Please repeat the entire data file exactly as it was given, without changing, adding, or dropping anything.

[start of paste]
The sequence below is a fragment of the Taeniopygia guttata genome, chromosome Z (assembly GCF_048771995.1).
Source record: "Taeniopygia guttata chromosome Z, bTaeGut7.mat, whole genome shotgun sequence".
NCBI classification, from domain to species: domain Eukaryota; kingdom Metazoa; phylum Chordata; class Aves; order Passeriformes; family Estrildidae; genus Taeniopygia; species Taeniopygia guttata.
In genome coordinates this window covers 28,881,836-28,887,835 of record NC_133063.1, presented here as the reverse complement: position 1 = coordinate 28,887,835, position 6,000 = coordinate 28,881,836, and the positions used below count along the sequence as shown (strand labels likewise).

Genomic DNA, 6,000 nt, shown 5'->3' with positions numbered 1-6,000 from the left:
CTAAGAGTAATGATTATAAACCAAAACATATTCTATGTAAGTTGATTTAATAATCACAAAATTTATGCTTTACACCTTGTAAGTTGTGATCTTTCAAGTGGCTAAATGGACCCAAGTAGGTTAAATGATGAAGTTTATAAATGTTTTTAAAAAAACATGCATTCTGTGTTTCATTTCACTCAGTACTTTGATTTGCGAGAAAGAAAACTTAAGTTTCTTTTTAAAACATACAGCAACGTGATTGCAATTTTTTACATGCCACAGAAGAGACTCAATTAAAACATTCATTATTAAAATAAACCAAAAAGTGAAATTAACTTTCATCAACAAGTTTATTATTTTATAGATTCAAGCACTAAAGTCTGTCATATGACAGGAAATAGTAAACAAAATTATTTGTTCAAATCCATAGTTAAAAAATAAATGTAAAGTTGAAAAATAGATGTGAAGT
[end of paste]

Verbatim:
The sequence below is a fragment of the Taeniopygia guttata genome, chromosome Z (assembly GCF_048771995.1).
Source record: "Taeniopygia guttata chromosome Z, bTaeGut7.mat, whole genome shotgun sequence".
NCBI classification, from domain to species: domain Eukaryota; kingdom Metazoa; phylum Chordata; class Aves; order Passeriformes; family Estrildidae; genus Taeniopygia; species Taeniopygia guttata.
In genome coordinates this window covers 28,881,836-28,887,835 of record NC_133063.1, presented here as the reverse complement: position 1 = coordinate 28,887,835, position 6,000 = coordinate 28,881,836, and the positions used below count along the sequence as shown (strand labels likewise).

Genomic DNA, 6,000 nt, shown 5'->3' with positions numbered 1-6,000 from the left:
CTAAGAGTAATGATTATAAACCAAAACATATTCTATGTAAGTTGATTTAATAATCACAAAATTTATGCTTTACACCTTGTAAGTTGTGATCTTTCAAGTGGCTAAATGGACCCAAGTAGGTTAAATGATGAAGTTTATAAATGTTTTTAAAAAAACATGCATTCTGTGTTTCATTTCACTCAGTACTTTGATTTGCGAGAAAGAAAACTTAAGTTTCTTTTTAAAACATACAGCAACGTGATTGCAATTTTTTACATGCCACAGAAGAGACTCAATTAAAACATTCATTATTAAAATAAACCAAAAAGTGAAATTAACTTTCATCAACAAGTTTATTATTTTATAGATTCAAGCACTAAAGTCTGTCATATGACAGGAAATAGTAAACAAAATTATTTGTTCAAATCCATAGTTAAAAAATAAATGTAAAGTTGAAAAATAGATGTGAAGT